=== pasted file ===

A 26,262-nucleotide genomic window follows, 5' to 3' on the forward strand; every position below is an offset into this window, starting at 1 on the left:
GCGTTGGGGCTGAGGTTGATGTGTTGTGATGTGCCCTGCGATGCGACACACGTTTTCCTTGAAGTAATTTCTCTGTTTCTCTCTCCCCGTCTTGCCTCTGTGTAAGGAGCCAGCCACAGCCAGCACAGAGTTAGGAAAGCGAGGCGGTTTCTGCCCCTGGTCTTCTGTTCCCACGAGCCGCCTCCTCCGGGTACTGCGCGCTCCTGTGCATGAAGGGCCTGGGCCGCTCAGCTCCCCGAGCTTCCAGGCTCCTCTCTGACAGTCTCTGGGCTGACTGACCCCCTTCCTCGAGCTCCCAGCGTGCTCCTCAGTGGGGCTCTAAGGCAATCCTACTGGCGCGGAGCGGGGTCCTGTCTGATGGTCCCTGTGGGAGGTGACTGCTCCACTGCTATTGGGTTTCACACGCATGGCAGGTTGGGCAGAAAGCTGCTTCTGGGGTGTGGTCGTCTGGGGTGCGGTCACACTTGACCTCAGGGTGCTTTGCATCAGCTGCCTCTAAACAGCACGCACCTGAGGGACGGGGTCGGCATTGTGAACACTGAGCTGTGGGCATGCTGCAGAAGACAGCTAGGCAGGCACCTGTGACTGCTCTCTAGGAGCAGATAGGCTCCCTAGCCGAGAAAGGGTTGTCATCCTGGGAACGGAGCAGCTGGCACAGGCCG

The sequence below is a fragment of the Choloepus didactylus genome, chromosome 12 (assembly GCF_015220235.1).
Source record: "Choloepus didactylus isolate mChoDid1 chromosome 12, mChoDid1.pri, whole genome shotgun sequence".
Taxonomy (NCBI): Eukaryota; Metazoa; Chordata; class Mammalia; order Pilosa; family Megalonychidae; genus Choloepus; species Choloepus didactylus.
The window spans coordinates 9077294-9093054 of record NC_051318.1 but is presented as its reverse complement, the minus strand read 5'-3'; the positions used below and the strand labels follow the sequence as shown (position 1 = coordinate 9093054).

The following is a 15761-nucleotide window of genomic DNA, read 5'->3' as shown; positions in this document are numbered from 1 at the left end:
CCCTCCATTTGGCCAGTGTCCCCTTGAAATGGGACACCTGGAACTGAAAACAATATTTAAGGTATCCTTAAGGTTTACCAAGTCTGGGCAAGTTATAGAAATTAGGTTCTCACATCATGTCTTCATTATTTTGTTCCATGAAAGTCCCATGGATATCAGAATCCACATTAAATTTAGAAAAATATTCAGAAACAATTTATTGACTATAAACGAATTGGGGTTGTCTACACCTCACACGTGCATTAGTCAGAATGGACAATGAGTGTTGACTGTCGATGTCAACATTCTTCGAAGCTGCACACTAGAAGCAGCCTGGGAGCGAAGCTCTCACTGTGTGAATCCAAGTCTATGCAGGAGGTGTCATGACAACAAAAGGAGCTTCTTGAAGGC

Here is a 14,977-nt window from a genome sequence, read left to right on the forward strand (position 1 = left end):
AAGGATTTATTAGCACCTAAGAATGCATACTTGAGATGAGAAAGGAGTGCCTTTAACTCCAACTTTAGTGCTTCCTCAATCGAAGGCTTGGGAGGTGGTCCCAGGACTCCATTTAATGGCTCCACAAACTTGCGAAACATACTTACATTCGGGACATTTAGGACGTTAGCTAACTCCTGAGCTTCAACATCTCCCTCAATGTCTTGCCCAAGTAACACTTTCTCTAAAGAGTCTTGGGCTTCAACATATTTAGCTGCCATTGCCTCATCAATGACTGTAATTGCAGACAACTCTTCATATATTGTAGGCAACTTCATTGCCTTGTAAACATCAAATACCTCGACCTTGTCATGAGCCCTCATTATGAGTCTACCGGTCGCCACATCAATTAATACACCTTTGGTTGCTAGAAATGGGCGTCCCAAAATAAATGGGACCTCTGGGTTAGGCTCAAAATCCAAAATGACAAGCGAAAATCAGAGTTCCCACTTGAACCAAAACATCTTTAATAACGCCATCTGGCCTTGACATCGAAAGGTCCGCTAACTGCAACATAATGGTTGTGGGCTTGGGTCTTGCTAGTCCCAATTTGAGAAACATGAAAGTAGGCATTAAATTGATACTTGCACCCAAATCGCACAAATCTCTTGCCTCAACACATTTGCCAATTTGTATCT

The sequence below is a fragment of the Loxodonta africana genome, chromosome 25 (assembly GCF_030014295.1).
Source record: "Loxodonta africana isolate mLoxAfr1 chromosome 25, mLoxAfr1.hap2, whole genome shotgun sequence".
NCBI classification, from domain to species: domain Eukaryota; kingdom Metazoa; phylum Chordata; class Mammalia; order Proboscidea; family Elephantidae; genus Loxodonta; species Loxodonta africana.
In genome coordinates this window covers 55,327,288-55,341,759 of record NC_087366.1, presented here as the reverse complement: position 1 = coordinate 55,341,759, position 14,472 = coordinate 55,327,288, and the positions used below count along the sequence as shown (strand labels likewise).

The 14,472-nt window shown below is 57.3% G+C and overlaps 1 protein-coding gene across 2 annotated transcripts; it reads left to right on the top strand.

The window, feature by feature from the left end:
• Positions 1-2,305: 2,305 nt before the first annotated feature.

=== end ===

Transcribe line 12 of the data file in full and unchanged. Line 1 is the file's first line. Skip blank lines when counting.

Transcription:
Source record: "Loxodonta africana isolate mLoxAfr1 chromosome 25, mLoxAfr1.hap2, whole genome shotgun sequence".